If It Were Only That Easy

There’s a post by Seth Godin from 6/16/2011 (HT Bruce Hembd from Horn Matters) where he discusses the perils of negotiation brinkmanship amidst the current period of intense financial distress. Not only is it short and sweet but it sums up much of the root problems from some of the headline dominating labor relations disasters this season. At the same time, it demonstrates how the same approach was actually productive back in the day…

Putting your demands on the table at the last minute is traditionally a successful negotiating strategy. It’s at the last minute that people are focused, that the stakes are higher and that you’re the most likely to extract concessions.

This was very much the case between boards and musicians throughout the 80s and 90s. In some cases it was more of a wink-wink, nod-nod arrangement than anything but by the mid 90s things started getting particularly nasty (not to mention personal) and fortunately, things boiled back a bit but the agenda laden approach came roaring back in 2008.

Godin wraps up his post with a simple suggestion.

Either you negotiate to make the whole bigger, to have both sides benefit–or you negotiate to have the other side lose.

It would be wonderful if things were that straightforward but common sense and vision tend to be the first casualties when it comes to brinkmanship.

Read Godin’s entire blog post.

About Drew McManus

"I hear that every time you show up to work with an orchestra, people get fired." Those were the first words out of an executive's mouth after her board chair introduced us. That executive is now a dear colleague and friend but the day that consulting contract began with her orchestra, she was convinced I was a hatchet-man brought in by the board to clean house.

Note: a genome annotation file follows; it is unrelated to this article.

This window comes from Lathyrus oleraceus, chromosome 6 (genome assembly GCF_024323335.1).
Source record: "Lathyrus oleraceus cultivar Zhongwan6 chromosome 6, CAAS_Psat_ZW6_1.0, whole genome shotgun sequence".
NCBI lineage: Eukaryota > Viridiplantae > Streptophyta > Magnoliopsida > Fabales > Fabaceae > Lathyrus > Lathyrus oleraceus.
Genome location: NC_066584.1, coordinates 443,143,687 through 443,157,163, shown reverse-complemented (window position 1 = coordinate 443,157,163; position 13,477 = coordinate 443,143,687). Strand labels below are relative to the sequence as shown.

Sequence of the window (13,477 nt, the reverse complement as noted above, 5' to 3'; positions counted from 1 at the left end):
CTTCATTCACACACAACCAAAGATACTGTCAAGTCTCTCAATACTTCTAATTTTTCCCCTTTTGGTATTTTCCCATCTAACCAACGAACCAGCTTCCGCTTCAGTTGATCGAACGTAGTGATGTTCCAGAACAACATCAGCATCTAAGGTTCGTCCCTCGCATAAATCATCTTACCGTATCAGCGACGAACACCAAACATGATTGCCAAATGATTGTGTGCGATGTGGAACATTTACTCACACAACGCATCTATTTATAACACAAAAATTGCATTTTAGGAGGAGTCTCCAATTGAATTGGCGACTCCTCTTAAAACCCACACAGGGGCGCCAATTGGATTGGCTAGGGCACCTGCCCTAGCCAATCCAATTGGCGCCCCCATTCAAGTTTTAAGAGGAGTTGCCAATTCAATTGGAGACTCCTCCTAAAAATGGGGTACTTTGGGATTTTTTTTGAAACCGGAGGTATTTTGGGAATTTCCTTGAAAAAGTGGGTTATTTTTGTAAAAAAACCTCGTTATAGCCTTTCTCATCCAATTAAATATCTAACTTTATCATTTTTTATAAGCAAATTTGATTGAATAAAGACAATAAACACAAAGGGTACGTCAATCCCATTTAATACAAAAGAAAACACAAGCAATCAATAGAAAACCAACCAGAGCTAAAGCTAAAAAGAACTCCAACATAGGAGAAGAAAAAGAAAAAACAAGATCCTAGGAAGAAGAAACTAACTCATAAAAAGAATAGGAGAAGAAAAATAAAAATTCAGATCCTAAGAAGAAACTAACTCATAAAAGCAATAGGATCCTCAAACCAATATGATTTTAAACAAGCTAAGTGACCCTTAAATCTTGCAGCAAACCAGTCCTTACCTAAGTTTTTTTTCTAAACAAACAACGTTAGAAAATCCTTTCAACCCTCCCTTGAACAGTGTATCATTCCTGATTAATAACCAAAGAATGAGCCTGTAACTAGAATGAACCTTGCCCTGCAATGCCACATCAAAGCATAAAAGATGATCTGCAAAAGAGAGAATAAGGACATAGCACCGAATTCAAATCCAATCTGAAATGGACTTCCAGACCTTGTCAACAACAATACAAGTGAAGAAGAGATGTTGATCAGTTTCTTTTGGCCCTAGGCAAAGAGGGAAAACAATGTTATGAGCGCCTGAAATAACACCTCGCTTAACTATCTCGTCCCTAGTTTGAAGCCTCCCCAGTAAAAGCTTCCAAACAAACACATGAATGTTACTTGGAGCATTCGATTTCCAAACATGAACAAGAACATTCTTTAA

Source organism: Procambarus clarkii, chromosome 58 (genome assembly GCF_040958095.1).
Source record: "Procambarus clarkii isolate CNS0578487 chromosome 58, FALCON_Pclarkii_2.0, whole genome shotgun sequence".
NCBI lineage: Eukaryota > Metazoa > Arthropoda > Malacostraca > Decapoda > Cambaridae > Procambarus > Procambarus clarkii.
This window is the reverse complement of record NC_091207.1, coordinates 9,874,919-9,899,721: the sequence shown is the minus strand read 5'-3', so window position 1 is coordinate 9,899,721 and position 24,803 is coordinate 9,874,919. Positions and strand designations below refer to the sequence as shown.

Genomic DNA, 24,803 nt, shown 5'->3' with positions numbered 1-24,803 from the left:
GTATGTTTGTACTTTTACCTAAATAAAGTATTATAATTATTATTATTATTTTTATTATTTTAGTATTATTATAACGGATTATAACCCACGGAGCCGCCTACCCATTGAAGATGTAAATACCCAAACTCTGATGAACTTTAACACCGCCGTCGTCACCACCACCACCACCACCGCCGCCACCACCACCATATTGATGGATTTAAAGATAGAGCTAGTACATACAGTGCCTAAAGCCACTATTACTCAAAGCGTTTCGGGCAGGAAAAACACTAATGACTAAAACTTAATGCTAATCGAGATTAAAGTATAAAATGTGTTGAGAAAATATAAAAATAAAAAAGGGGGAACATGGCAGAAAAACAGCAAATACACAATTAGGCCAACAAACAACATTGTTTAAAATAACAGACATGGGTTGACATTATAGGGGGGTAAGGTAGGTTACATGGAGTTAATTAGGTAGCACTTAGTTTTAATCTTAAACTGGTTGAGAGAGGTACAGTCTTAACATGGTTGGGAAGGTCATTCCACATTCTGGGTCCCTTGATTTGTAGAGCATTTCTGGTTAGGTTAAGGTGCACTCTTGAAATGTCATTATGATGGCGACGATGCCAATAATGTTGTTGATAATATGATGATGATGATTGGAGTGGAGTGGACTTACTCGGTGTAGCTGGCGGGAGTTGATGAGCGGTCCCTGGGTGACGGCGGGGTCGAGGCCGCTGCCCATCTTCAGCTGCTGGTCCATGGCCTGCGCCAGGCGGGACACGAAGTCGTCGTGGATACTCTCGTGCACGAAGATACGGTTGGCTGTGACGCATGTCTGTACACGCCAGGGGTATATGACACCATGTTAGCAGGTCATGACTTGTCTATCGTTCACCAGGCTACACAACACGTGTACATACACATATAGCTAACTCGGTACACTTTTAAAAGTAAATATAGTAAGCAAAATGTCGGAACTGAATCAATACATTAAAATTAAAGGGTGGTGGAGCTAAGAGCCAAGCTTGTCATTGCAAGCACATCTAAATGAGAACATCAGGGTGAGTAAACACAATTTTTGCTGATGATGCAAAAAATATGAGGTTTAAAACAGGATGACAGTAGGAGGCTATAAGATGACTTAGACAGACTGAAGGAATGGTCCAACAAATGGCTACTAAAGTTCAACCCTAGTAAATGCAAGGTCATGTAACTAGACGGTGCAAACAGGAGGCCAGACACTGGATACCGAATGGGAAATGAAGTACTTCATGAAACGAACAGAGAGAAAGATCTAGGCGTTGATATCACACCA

I understand where the trepidation comes from as a great deal of my consulting and technology provider work for arts organizations involves due diligence, separating fact from fiction, interpreting spin, as well as performance review and oversight. So yes, sometimes that work results in one or two individuals "aggressively embracing career change" but far more often than not, it reinforces and clarifies exactly what works and why.

In short, it doesn't matter if you know where all the bodies are buried if you can't keep your own clients out of the ground, and I'm fortunate enough to say that for more than 15 years, I've done exactly that for groups of all budget size from Qatar to Kathmandu.

For fun, I write a daily blog about the orchestra business, provide a platform for arts insiders to speak their mind, keep track of what people in this business get paid, help write a satirical cartoon about orchestra life, hack the arts, and love a good coffee drink.

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